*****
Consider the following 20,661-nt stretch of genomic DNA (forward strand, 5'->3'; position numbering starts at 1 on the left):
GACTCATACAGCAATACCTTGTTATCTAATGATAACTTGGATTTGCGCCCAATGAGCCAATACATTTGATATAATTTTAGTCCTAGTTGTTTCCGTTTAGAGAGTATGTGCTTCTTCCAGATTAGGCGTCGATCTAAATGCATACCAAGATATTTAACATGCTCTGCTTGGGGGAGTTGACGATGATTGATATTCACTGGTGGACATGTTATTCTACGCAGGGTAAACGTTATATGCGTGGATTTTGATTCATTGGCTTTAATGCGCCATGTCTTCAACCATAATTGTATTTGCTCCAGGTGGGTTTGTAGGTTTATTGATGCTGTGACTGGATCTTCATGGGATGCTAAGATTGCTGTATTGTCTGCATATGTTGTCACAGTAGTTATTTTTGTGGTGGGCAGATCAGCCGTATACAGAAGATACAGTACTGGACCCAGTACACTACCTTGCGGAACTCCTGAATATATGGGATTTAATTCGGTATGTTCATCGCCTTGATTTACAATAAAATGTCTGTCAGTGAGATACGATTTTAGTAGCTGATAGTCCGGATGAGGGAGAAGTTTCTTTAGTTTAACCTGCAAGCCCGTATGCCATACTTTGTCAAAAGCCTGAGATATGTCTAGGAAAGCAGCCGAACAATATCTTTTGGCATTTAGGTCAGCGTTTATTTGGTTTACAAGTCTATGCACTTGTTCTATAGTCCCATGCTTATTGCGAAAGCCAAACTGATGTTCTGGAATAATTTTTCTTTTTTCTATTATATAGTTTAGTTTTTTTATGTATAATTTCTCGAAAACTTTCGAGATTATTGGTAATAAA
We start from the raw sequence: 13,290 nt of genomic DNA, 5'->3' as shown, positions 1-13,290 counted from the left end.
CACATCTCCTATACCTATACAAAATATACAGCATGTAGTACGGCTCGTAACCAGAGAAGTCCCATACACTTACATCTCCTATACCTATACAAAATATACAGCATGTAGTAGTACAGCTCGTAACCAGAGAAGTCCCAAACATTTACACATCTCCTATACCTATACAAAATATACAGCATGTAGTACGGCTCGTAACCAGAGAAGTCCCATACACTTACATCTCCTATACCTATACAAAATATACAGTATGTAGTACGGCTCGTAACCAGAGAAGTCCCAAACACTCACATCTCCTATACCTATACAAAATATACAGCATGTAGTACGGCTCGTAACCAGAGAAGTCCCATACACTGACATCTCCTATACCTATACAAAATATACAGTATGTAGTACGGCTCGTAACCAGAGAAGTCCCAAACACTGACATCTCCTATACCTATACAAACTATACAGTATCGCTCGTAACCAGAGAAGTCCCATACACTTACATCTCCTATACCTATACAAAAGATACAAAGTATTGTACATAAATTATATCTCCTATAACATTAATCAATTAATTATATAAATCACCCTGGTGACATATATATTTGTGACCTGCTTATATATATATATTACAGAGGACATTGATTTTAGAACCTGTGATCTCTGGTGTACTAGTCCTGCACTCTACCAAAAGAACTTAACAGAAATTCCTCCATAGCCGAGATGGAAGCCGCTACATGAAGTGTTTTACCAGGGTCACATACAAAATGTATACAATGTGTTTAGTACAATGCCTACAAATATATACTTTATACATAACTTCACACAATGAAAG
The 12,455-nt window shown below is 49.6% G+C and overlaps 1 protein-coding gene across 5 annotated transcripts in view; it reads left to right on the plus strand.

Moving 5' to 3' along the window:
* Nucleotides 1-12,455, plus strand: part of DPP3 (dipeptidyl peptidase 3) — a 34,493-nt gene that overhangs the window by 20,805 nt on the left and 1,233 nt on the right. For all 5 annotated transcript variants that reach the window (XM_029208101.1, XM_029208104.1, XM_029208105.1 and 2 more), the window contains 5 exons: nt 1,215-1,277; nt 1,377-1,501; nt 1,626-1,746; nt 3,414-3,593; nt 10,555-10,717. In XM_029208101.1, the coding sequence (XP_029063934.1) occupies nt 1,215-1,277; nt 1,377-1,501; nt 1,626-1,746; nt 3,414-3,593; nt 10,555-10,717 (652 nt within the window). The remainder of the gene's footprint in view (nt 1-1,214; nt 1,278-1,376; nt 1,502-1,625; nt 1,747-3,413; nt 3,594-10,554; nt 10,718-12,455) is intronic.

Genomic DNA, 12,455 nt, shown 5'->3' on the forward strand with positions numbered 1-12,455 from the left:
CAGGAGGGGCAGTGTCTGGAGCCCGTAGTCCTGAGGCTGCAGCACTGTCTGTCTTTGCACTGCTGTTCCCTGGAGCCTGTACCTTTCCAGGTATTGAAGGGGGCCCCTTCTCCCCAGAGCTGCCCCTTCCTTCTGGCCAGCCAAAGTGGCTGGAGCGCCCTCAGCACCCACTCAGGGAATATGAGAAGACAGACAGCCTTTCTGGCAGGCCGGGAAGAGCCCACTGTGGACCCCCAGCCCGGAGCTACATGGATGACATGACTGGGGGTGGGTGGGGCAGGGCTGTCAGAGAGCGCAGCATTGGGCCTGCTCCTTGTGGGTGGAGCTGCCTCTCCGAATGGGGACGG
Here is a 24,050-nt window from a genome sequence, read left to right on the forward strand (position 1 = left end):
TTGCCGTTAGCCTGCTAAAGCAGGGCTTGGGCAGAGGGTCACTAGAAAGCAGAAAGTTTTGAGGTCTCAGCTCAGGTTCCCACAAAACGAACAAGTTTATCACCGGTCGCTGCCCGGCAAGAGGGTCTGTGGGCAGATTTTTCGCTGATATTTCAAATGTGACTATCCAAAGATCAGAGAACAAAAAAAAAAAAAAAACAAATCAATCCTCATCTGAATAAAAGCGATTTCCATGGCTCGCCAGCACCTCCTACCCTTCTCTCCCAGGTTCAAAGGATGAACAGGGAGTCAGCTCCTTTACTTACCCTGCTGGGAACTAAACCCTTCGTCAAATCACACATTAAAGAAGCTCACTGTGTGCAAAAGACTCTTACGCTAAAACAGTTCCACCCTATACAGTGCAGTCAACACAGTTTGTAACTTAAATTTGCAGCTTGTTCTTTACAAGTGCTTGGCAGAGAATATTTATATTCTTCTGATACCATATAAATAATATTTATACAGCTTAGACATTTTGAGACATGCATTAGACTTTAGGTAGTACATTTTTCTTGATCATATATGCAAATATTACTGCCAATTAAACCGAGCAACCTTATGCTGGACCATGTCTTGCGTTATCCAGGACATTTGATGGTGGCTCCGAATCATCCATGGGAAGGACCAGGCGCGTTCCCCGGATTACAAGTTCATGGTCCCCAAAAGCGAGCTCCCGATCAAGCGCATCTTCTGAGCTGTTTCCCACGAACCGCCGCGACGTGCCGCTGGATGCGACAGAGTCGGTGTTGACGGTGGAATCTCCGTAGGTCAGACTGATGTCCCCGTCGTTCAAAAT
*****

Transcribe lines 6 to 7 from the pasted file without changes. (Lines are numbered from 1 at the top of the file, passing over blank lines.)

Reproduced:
Moving 5' to 3' along the window:
* Nucleotides 1-12,455, plus strand: part of DPP3 (dipeptidyl peptidase 3) — a 34,493-nt gene that overhangs the window by 20,805 nt on the left and 1,233 nt on the right. For all 5 annotated transcript variants that reach the window (XM_029208101.1, XM_029208104.1, XM_029208105.1 and 2 more), the window contains 5 exons: nt 1,215-1,277; nt 1,377-1,501; nt 1,626-1,746; nt 3,414-3,593; nt 10,555-10,717. In XM_029208101.1, the coding sequence (XP_029063934.1) occupies nt 1,215-1,277; nt 1,377-1,501; nt 1,626-1,746; nt 3,414-3,593; nt 10,555-10,717 (652 nt within the window). The remainder of the gene's footprint in view (nt 1-1,214; nt 1,278-1,376; nt 1,502-1,625; nt 1,747-3,413; nt 3,594-10,554; nt 10,718-12,455) is intronic.